I get it. You’d love to be healthier...but who has the time? Well, here's some good news: you don't need a ton of time to make positive changes in your lifestyle.
Below are ten quick and easy ways to take your health to the next level.
Studies have shown that the simple act of clipping on a pedometer can boost your weekly walking amounts, by almost double—without you even being aware of changing your behaviour. Aiming for 10,000 steps per day seems to be the magic number. Less than 5,000 steps per day is a marker for a “sedentary” lifestyle, and people who are averaging 10,000 steps a day are maintaining an “active lifestyle,” and are healthier and less obese.
We're not talking a total dietary makeover here, just switching a couple of your less-than-healthy weeknight staples for a simple fish meal. Cold water fatty fish has been repeatedly shown to be extremely healthy, primarily because of the omega-3 fatty acids it contains. The American Heart Association recommends fish twice a week—an eminently achievable goal. Not sure how to cook fish? Here: the easiest salmon recipe ever.
Keeping a food diary is one of the best ways to avoid mindless munching and to keep track of your eating habits. Truth is, most of us really have no idea how much we're eating. Multiple studies have shown the extreme inaccuracy of relying on our own recall for this. Also, when people keep a food diary—even if they're not trying to make any other changes—they automatically start adjusting their diets in a healthier direction. If a food diary seems like a hassle to you...guess what? There’s an app for that. My Fitness Pal is one of the best, but there are others.
Not only does this one not take any extra time, it will actually save you time. A study published a couple of years ago showed that once you're over the age of 25, every hour of TV you watch reduces your life expectancy by 22 minutes. Ouch. But it makes sense, right? Time spent watching TV is time not being active, but probably is time spent munching your way through a bag of Cheetos. I know TV is the way many of us relax at the end of the day—and I'm not saying you have to hide the remote permanently—but maybe you could cut back a little and do other things for stress relief?
Let's face it, moms—we're good at keeping up to date with our kids' checkups, but not so good about making our own health a priority. There’s a good chance you’re overdue for your own checkup. So don't think about this one too much, just do it right now. Even if you're not due for your checkup, if you’re reading this article, you’re probably feeling something, you wish you had more energy, you wish you were sleeping better, you’d love to lose a few pounds, these are ALL things you could talk to your doctor about.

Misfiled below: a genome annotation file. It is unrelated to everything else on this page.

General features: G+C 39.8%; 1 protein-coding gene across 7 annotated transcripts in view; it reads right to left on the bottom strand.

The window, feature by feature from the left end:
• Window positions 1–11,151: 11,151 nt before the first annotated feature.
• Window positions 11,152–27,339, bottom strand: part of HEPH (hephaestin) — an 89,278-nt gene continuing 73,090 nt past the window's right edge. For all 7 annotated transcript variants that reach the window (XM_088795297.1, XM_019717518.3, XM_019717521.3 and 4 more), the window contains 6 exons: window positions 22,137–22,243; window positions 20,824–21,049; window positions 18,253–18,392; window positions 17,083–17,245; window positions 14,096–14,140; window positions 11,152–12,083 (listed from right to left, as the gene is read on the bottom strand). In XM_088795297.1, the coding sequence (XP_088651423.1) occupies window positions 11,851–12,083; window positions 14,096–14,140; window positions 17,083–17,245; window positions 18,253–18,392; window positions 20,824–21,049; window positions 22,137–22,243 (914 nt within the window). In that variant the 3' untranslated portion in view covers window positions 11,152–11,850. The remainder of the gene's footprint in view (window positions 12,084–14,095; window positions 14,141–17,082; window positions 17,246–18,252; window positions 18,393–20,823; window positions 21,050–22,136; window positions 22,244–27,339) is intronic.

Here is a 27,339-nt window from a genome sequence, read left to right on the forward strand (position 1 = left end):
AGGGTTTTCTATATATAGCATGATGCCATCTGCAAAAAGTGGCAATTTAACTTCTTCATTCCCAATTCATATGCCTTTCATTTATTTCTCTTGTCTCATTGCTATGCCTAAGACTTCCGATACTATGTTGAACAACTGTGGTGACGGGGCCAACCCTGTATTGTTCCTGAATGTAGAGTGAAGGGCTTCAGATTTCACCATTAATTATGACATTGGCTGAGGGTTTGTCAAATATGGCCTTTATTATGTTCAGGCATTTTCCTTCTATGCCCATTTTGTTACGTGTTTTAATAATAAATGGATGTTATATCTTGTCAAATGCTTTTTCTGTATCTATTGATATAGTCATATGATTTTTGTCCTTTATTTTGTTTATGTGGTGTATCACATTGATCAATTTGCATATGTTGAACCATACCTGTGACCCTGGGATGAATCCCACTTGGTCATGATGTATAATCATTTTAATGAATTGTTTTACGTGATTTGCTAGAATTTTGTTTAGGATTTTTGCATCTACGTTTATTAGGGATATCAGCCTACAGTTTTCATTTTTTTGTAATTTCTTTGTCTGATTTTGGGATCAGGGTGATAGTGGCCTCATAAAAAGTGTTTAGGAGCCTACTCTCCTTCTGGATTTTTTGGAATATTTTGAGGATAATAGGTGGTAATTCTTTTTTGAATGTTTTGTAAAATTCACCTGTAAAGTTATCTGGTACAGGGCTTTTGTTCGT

Your mom knew the wisdom of this one, and so did your grandmother. Fresh air is good for the body and the soul—it's a great de-stresser, and the air itself is full of negative ions that work to boost mood, energy levels, and oxygen flow to the brain. Plus, if you combine that outside time with a little exercise, you're winning on multiple levels.
Breathing is one of the best, quickest, and easiest de-stressers out there. But it's exactly because of these features that many people dismiss the power of this practice. Proper abdominal breathing, using your diaphragm, has been shown to lower blood pressure, improve headaches, combat fatigue, lessen anxiety and battle depression. Sound good? Here's a primer on breathing exercises.
This one really doesn’t take any additional time at all—it’s more about willpower. Which, admittedly, doesn’t particularly align with the “easy” theme of these tips, but...lucky for you, I happen to have compiled a list of no-brainer ways you can trick yourself into becoming a portion control pro.
Research is piling up to demonstrate the health benefits of meditation. And, even better, you don't have to dedicate a Dalai-Lama-esque two hours a day to benefit. A mere ten minutes of meditation has been shown to help, and the benefits of regular meditation are many: lower blood pressure, less pain, better sleep, lower stress, improved immunity. It really is something you can squeeze into those small wedges of time in your day (carpool pickup, perhaps? naptime? just before bed?).
This, intuitively, may not seem like it has much to do with health. But I happen to be a big believer in the connection between happiness and health, and focusing on gratitude has been shown, through much research, to be a significant happiness booster. Here are some easy ways, including keeping a journal, to incorporate gratitude into your daily life.
For more quick health tips, go here to read about 4 Easy Ways To Live Longer. And here, find out about one simple thing you can do to cut your cancer risk.
Photo from Flickr CC: Kat (modified with text)